There are still some equipment to be purchased in your gardening operations, but these tools and equipment mentioned are the basics you should purchase. If you have already your bigger capital, Roto-tiller or Tractor is also important in your garden. For the meantime, be satisfied with the basic garden tools and equipment identified, you can already start you garden operations. Happy gardening!

Source by Crisologo Ramasasa

Vertical Gardening

The Pros and Cons of Vertical Gardening for Beginners

The Pros and Cons of Vertical Gardening for Beginners

There are many different types of gardening one can take on as a challenge. Today, the most common types include raised garden beds, lasagna gardening, container gardening, and hydroponic gardening. In this article, we examine the pros and cons of using a vertical gardening system.

In general, you don’t really see this type of gardens at home. You will see most of them in public places such as airports or in private hotels. The reason for this is because vertical gardening is pretty expensive. Compared to other types of gardening methods, plants that are grown vertically usually incur larger expenses. It also requires a lot of time and effort. For example, you need to make sure the soil is kept a specific condition. Otherwise, the soil will fall off easily from the structure.

One should also note that a vertical garden is not suitable for every plant out there. This type of gardening is generally done for decorative purposes. Therefore, if you were planning on growing plants such as vegetables and fruits then you are better off using other methods such as container gardening. So what exactly do people grow on a vertical base? In general, people stick to small things such as flowers and herbs. As you can probably tell, one can create a beautiful board of flowers by mixing flowers of different colors and sizes.

Although it may seem really difficult to grow this specific type of garden, there are certain benefits that comes with it as well. For example, you can save on a lot of space since you are growing the plants vertically. This works well for people who live in small spaces. If you have one of these gardens in place then you will also improve the overall environment of the surrounding area. The plants will clean the air and improve the aesthetics of the environment.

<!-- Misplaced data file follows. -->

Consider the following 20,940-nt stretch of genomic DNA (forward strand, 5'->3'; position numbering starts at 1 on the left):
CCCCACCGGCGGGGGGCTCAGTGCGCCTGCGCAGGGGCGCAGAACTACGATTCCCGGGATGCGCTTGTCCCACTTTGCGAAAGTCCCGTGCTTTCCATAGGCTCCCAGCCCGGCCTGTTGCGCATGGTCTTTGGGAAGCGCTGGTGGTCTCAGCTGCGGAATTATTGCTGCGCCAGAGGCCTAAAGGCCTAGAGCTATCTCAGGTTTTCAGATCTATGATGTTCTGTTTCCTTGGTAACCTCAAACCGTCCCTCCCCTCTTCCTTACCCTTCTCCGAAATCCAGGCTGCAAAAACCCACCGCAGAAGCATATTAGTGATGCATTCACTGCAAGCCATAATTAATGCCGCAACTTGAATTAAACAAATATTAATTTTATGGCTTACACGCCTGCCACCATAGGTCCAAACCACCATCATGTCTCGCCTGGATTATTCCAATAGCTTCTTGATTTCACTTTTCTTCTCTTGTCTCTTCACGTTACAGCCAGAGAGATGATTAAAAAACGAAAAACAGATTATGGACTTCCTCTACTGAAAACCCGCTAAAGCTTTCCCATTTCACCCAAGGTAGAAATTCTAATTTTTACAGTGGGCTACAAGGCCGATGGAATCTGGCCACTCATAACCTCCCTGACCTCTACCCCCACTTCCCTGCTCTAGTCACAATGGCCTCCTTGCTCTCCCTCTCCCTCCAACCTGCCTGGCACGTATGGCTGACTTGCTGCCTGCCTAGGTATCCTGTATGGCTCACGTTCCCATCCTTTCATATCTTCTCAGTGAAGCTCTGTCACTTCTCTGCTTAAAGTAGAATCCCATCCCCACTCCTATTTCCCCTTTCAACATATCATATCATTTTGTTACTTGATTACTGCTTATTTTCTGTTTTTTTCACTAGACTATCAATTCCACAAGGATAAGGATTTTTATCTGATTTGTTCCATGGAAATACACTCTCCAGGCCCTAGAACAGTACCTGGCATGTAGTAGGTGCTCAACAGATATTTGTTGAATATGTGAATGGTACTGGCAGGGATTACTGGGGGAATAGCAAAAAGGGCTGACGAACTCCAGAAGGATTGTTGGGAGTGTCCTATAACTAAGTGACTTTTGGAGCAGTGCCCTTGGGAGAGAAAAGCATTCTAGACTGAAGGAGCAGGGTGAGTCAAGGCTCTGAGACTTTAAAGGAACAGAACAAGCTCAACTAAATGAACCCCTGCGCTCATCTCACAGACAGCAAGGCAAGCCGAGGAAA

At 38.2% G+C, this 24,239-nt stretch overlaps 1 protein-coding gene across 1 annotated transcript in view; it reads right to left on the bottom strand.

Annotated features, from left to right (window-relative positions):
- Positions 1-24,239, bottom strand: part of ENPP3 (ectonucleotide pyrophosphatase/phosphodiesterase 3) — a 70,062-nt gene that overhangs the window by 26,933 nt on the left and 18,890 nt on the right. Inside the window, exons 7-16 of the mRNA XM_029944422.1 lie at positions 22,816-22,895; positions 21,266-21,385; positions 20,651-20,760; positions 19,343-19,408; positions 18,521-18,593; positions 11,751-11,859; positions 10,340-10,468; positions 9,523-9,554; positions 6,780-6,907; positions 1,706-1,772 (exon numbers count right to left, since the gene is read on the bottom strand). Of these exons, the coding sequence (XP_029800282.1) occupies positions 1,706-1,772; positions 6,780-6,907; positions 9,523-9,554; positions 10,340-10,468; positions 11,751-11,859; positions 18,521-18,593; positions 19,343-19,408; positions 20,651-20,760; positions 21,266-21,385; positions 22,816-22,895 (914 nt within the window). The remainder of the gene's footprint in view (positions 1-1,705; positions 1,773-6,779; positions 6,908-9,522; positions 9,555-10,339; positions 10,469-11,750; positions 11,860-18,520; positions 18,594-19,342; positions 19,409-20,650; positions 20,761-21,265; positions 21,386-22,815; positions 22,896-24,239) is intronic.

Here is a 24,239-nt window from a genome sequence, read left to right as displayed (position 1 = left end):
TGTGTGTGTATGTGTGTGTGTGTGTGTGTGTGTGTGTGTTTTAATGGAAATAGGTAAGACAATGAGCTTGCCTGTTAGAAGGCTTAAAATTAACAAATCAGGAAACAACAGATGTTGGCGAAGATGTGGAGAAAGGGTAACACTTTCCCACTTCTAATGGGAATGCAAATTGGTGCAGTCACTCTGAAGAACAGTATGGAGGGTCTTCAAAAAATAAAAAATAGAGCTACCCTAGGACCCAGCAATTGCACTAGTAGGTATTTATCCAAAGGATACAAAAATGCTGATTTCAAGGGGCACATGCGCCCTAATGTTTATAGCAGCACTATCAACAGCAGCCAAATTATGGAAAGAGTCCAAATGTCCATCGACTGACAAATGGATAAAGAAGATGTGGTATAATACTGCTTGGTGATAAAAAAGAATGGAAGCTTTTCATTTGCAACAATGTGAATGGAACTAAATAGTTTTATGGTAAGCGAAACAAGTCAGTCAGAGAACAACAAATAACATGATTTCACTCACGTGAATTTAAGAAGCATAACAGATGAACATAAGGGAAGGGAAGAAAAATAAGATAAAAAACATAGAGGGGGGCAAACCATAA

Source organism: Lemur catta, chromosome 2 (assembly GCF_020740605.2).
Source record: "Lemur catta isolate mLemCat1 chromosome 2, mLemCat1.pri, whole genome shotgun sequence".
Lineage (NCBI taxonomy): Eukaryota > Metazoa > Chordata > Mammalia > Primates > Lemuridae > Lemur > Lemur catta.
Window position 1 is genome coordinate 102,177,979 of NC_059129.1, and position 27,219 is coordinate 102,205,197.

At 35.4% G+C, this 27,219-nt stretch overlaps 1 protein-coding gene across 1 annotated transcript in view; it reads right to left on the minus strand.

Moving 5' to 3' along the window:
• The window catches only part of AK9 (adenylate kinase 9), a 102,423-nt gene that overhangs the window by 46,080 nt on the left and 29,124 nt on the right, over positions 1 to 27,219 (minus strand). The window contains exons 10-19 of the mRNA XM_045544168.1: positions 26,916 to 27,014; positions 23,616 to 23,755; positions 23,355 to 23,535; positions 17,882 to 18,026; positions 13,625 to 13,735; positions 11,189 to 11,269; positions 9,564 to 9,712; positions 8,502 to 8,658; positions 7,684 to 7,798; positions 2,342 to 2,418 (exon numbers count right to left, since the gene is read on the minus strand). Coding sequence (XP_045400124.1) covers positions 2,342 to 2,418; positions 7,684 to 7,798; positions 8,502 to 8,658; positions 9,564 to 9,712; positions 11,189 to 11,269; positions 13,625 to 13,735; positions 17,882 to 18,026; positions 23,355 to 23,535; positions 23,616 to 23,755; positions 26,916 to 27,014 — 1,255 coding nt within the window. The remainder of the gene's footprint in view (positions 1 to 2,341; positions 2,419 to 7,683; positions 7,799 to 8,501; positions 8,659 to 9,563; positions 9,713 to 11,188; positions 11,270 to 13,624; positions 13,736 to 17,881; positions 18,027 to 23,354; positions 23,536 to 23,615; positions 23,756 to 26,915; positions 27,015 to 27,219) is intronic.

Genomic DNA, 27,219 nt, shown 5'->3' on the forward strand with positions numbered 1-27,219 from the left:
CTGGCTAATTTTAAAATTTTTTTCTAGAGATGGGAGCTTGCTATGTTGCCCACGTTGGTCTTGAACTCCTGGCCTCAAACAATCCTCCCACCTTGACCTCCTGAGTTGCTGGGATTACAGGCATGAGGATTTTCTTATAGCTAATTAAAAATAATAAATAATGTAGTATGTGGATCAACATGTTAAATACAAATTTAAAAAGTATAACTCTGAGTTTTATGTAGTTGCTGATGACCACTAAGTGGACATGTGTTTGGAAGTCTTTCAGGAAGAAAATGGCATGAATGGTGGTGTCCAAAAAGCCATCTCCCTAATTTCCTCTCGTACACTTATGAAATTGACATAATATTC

If you do want to try out this gardening method then make sure you invest in the right tools and equipment. The most important tool you will need is a solid vertical base. The material does not really matter. If the structure can withstand the weight of the garden then you are good to go. For beginners, it is highly recommended that you start off with something small. Once you have mastered the techniques for this particular type of gardening, you can move onto something bigger. When you build the garden structure, don’t forget to have a drainage tray at the bottom. There will be a lot of excess water so you don’t want to ruin the floor by not having a proper drainage system in place.

The Pros and Cons of Vertical Gardening for Beginners

Source by Benita Vickers

How to Grow and Care For a Heather Plant

Heather plants are hardy, colorful, low-growing perennial shrubs native to the heaths, moors, and woodlands or Europe and Asia Minor. Well suited to marginal pastures, heathers are low-maintenance plants that can thrive in acidic soil with little fertilizer in and near-drought conditions.

The evergreen plants provide year-round displays of color from flowers and leaves. Depending on the type of heather plant, the flowers bloom between July and November and come in pink, lavender, white, magenta, amethyst, purple and red. If a gardener plans it right, a field full of different types of heather will remain colorful for a longtime, with new plants blooming just when others begin to fade.

Just as important as flower color is the foliage color, which can be found in pink, red, copper, bronze, gold, silvery gray, and every shade of green imaginable. They keep their color though the winter, breaking up the dreary tans and browns of winter landscapes.

CLIMATE: The colder, damper climates of the New England and the Pacific Northwest are well suited to growing heather, however, and gardeners in the northern Midwest, Great Plains, and Rocky Mountain areas should have fair success.

SOIL: The heather plant will do just fine in rocky soil, making them good candidates for coastal hillsides where few plants grow. Slightly acidic soil with a pH of 4.5 – 5.5 will work well for this plant.

SUN: As a general guideline, heather plants should get four to six hours of sunlight daily. So it is best to plant it in a place with enough sunlight throughout the year. The more sunshine this plant receives, the brighter are its leaves and flowers. Not enough sun will cause the plant to look leggy and dull.

SPACING: When you are ready to start growing a heather plant, consider the space a mature plant needs to fully develop. On average, these plants grow up to twenty inches tall and three feet wide.

PLANTING: The best time to plant the heather is in the spring or beginning of fall. Seed, division and cuttings can start new heather plants. If starting by cuttings, the best time to take them is in summer when the wood is half-ripe.

WATERING: After getting the plants into the ground, water them until the ground is moist. Follow this watering ritual twice a week for a few months. As with most plants, do not over water them. If the soil remains too wet the plant will suffer and possibly die.

The heather plant is hardy and resistant to insects, common diseases, and small burrowing rodents.

Source by Steve Charles Habib